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Book Reveals How Cabin Conditions Result in an Increase in Calorie Consumption

In-flight ambiance, boredom and even entertainment all contribute to a spike in calories consumed, says academic.

The health-conscious should look away now; an academic has worked out the number of calories consumed in the cabin and the sum is not immodest. The findings have been revealed in Gastrophysics: The New Science of Eating, a book by Professor Charles Spence, a fellow at the University of Oxford’s Somerville College.

While not usually praised for its overall taste or quality ingredients, the publication, Traveller explains, provides an in-depth explanation as to why calorie consumption tends to peak at cruising altitude. This phenomenon, Spence indicates, is due to an unholy combination of cabin conditions, sheer boredom and yes, even in-fight entertainment.

“The lower cabin air pressure, dry cabin air and the loud engine noise all contribute to our inability to taste and smell food and drink. “[Therefore] the food we consume needs 20-30 percent more sugar and salt to make it taste like it would on the ground,” he explained.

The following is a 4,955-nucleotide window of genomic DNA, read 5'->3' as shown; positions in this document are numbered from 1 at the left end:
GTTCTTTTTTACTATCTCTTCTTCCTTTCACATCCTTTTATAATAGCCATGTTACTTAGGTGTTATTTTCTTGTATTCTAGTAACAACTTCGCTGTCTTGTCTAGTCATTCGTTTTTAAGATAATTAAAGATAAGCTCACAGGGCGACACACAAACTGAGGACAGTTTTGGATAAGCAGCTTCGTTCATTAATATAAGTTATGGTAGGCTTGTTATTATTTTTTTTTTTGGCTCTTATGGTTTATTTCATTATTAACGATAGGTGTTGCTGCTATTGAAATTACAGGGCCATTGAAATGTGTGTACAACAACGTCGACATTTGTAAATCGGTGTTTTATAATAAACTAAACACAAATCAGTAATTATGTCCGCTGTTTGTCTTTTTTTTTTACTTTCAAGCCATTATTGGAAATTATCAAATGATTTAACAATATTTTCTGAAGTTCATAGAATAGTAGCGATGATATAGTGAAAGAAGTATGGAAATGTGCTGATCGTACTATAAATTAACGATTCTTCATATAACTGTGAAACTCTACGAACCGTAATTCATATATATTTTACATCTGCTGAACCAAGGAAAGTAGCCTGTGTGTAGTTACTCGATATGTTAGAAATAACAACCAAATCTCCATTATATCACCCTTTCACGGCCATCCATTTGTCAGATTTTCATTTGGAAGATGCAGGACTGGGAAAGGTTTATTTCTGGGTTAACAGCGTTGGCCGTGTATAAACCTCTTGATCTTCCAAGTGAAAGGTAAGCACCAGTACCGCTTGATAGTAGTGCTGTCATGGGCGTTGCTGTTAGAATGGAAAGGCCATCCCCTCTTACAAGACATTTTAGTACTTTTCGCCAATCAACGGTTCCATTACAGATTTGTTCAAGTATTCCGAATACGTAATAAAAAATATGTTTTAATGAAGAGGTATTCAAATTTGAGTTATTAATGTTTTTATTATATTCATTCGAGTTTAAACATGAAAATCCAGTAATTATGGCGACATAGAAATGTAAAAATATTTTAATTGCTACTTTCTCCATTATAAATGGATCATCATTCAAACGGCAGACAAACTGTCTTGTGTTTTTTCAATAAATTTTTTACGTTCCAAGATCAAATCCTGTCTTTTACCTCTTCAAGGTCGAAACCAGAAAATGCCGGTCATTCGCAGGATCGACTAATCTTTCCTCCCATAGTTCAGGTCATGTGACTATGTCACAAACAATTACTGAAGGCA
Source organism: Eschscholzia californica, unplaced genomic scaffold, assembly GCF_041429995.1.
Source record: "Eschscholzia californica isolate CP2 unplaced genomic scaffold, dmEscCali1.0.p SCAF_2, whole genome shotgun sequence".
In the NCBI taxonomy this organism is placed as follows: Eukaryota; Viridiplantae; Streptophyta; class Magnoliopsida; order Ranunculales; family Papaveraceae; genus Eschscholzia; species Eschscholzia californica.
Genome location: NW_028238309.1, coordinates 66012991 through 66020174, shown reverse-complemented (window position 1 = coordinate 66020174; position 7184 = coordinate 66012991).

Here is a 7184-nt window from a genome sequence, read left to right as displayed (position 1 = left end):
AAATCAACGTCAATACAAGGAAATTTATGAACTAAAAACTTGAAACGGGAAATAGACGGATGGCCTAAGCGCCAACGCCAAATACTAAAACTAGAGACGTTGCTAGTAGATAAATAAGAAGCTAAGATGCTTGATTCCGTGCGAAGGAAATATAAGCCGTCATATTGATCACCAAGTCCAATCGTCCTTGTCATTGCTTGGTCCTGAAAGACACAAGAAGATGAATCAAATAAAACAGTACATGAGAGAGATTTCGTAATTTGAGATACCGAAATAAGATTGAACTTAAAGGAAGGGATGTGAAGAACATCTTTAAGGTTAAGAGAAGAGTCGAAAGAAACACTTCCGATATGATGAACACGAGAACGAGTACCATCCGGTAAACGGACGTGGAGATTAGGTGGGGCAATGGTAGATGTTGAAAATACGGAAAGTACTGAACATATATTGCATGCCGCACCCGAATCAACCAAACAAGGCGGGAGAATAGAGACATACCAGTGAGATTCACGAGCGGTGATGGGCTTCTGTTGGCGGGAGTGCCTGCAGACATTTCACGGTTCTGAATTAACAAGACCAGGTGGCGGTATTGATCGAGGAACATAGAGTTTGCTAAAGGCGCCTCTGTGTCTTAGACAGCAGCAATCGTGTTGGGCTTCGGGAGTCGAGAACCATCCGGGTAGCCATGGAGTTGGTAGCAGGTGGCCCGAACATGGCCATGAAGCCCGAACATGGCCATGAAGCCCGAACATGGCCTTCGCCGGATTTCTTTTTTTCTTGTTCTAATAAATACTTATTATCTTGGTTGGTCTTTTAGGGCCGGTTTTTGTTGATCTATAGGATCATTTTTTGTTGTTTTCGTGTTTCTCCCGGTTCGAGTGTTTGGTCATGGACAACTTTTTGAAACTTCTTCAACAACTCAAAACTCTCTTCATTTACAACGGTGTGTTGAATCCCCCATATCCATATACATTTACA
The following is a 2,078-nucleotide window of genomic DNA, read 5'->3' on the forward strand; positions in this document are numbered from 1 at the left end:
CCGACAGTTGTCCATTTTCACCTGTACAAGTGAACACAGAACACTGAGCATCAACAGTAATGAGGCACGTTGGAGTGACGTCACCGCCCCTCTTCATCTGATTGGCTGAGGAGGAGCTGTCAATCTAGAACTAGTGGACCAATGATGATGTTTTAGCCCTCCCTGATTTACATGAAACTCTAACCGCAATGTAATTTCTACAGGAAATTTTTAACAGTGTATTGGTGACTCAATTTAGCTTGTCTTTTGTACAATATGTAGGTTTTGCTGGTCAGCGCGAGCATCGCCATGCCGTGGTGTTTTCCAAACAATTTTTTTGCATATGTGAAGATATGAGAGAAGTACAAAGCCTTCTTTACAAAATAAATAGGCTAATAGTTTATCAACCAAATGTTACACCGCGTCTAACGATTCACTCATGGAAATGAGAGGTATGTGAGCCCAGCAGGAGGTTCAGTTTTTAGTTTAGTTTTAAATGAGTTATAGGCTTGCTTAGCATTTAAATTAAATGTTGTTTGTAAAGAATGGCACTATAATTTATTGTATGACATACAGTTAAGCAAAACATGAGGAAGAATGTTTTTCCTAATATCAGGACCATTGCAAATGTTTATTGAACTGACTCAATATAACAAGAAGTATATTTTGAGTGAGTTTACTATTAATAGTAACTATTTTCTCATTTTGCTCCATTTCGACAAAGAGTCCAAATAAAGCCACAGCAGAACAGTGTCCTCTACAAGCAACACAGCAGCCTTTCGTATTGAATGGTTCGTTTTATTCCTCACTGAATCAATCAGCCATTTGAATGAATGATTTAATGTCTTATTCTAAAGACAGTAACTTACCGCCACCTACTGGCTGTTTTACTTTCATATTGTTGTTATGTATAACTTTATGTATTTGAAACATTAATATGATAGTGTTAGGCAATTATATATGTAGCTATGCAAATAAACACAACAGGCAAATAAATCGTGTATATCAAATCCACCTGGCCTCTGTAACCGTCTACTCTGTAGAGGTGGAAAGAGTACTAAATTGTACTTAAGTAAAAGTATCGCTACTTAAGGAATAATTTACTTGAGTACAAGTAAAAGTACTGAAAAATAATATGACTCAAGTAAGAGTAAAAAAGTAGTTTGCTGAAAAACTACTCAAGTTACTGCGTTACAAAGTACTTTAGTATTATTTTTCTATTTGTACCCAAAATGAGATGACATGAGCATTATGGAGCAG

“Next, there is the boredom. With nothing else to do, food becomes an appealing distraction. And when it is being offered for free it will be even harder to resist,” Spence said.

He also added, “Another really big problem is the movie or television you watch. It is not uncommon to find people eating as much a third more food with the TV on.”

The book’s findings also reveal that UK air passengers consume essentially twice their recommended daily calorie allowance while in the skies. Spence estimates that that tallies up to approximately 3,400 calories.

Speaking of the findings, he said, “More often than not […] the airlines have opted to load the food they serve with even more sugar and salt, to enhance the flavor. No surprise, therefore, that the food served these days isn’t the healthiest.”

[Photo: Shutterstock]

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